By Olivia Yepez
The Drew University campus feels different than it did a year ago.
Almost normal, in fact, now that COVID-19 vaccines have been rolled out. The Madison liberal arts school required vaccinations for all students ahead of their return last month.
The paved path that connects dorms, dining halls and academic buildings was filled last week with students en route to their first in-person classes in more than a year.
Some wore masks, but more were bare-faced, exposing smiles that would have been hidden earlier in the pandemic.
“It definitely did seem mundane, obviously, back in the day, going back to class, coming from class,” said junior Michael Schrock, 20, of Wayne. “But nowadays? Couldn’t enjoy it more.”
Schrock lived on Drew’s campus for the spring 2021 but took mostly online classes. There was a hopeful glint in his eye as he spoke.
“I am just … exhilarated, you know? Just to finally be back and to finally be able to interact with people.”
That experience will cost a bit more. Drew’s tuition has increased to almost $42,000, up from about $40,500 students paid for last year’s online or restricted in-person semesters, according to CollegeTuitionCompare.com and Drew’s website.
In an apparent attempt to make it easier for students to maintain social distancing, the school also has equipped dorm rooms with mini-refrigerators, in partnership with the manufacturer.
Nevertheless, Schrock remains optimistic about the semester, despite some concerns the Delta strain and other variants of the novel coronavirus. If students follow CDC guidelines and are mindful about wearing masks, he thinks the academic year will proceed successfully.
Other students, like Aiden Holmes, 19, differ in opinion over Drew’s masking policies, yet remain hopeful about the semester to come.
A prospective psychology and neuroscience major, Holmes originally planned to join Drew’s class of 2024. But he elected to defer when the university went all-online last fall.
The Issaquah, WA, native said he’s “over it” with masking. Masks in classes make sense to him, but he doesn’t see the point of donning them in dining halls. People don’t wear masks to eat, anyway.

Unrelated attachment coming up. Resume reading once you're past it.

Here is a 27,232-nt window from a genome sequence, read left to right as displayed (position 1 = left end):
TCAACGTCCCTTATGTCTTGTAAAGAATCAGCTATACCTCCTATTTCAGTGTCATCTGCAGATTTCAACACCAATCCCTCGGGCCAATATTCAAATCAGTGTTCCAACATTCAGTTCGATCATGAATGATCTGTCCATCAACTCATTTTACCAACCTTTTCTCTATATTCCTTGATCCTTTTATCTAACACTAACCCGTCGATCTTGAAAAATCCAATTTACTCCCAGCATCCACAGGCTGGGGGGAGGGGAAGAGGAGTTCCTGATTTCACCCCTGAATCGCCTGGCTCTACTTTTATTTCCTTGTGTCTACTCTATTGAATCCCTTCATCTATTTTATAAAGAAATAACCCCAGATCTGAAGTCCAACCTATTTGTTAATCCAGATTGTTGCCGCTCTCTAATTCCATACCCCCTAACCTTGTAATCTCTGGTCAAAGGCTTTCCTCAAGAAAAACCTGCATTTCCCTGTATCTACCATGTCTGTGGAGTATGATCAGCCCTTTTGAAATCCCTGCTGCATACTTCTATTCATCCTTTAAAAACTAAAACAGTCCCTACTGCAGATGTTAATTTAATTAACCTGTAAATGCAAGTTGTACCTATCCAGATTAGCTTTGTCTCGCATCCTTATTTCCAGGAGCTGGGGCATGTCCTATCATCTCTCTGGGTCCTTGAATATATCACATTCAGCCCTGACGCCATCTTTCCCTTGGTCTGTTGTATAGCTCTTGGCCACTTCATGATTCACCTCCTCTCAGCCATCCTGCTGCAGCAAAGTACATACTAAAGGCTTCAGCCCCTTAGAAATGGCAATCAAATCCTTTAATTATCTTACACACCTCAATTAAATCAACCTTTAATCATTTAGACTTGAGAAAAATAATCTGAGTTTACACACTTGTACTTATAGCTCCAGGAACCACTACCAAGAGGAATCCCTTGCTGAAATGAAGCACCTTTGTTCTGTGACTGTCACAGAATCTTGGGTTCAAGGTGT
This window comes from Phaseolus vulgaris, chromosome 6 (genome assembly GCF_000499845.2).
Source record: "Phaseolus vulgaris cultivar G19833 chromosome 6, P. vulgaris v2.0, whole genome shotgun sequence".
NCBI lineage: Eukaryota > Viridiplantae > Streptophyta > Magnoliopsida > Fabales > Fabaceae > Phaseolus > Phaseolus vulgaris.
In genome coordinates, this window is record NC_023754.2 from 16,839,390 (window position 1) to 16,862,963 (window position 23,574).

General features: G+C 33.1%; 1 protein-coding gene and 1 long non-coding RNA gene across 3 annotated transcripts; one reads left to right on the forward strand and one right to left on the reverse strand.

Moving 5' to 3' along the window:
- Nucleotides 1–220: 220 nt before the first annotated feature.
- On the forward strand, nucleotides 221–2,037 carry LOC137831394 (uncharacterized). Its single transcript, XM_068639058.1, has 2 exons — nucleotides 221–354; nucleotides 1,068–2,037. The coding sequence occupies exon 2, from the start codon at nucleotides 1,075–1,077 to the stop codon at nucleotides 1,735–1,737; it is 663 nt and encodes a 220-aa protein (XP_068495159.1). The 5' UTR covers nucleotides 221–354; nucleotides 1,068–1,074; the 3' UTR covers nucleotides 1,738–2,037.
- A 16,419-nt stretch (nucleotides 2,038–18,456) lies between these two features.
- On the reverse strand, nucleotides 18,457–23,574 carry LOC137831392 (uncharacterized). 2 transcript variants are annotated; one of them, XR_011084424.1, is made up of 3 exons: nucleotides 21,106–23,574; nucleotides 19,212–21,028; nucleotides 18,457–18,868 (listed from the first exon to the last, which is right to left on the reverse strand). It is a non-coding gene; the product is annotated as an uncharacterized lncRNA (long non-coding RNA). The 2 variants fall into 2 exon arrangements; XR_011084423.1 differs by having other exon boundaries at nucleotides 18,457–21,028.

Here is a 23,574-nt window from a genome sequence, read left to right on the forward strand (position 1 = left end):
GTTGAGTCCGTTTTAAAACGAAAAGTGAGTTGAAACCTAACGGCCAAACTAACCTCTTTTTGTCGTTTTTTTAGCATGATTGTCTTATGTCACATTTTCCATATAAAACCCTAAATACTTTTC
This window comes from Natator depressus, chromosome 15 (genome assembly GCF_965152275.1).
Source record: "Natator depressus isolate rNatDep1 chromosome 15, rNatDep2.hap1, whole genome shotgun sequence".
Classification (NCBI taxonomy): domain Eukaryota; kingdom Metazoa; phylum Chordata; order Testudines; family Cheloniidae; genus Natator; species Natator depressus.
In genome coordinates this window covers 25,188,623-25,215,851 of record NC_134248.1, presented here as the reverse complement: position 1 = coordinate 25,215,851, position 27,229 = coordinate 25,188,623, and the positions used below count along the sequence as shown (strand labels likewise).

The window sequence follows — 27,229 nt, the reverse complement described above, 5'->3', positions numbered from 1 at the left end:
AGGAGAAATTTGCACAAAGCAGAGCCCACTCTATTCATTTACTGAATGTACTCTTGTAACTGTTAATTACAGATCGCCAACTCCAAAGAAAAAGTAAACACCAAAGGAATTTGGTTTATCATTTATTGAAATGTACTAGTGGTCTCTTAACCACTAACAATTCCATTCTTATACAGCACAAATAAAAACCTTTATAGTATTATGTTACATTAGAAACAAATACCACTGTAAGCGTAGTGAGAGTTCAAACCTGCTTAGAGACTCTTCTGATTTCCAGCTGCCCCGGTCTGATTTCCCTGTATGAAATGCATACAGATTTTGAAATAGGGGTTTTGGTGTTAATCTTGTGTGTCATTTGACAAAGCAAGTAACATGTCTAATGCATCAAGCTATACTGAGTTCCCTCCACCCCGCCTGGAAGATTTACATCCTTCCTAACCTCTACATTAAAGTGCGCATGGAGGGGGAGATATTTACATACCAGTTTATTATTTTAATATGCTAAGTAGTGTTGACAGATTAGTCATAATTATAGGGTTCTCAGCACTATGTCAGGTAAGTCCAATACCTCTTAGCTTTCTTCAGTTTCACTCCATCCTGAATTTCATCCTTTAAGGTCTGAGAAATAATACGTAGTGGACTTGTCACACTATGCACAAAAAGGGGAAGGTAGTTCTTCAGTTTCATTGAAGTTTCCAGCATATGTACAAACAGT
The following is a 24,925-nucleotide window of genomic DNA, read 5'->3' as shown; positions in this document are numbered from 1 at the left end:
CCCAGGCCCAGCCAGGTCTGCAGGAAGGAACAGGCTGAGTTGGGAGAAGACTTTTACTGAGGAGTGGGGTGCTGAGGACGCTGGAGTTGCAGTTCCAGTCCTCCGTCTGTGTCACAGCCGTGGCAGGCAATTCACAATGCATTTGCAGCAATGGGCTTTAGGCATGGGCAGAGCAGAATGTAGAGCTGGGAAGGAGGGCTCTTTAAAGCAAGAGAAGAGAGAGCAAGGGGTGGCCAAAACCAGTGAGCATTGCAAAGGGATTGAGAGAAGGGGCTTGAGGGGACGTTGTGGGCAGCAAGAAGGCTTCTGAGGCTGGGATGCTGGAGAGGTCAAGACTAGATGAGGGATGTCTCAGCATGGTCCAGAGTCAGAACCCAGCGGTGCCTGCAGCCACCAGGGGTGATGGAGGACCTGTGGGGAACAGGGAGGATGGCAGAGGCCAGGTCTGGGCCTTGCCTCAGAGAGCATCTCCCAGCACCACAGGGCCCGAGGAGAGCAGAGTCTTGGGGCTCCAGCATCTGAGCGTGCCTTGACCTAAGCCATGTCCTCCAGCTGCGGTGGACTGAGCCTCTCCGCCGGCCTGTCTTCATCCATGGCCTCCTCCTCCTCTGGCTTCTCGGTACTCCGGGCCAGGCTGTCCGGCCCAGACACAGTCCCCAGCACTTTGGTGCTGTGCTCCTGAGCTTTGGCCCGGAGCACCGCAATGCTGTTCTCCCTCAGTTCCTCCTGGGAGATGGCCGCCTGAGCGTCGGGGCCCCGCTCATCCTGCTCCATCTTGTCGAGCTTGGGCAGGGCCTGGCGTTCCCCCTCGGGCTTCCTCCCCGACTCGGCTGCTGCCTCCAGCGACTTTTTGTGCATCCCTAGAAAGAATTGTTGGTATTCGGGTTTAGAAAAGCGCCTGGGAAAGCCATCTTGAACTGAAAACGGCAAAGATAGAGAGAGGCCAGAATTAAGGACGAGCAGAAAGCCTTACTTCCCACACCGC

“For the most part, people are being safe,” Holmes said. “I think we should be fine.” He’s just happy to finally be at Drew.
“At first it didn’t feel real, because it was like coming onto campus after a whole extra year of waiting,” Holmes said.
Alyssa Sileo, a 21-year-old theater major from Gloucester County, wrestled with reservations about returning.
“Before getting here, I was admittedly very, very, very nervous, especially with Delta on the rise,” Sileo said through double masks, one blue and one black. She has been studying from home since spring 2020 and intends to mask up for a “very, very long time” to protect herself and vulnerable people around her.
She said she felt better when she arrived, even though most classmates are mask-less outside. “I feel genuinely okay, which is weird to me.”
Sileo is counting on Drew’s requirement for vaccinations of all faculty and staff to keep the community safe, and she supports continued accommodations to make schooling accessible for immunocompromised- and disabled students
She often wears a mask with a cutout covered by clear plastic, to help community members who rely on lipreading. This mask is becoming commonplace in the theater community, to maintain safety while enabling the wearer to show facial expressions, she said.
It also comes in handy during her Spanish classes, where she sometimes uses lipreading to understand her teachers and classmates. The only drawback, Sileo said, is you cannot double up with this kind of mask without defeating its purpose.
Though sad about losing a year in Madison, Sileo knows her loss is miniscule compared to what others have suffered from COVID-19. She is determined to make the most of her senior year.
“I have a deep urge not to lose any more time here.”
Morristown Green correspondent Olivia Yepez is a member of the Drew University Class of ’22.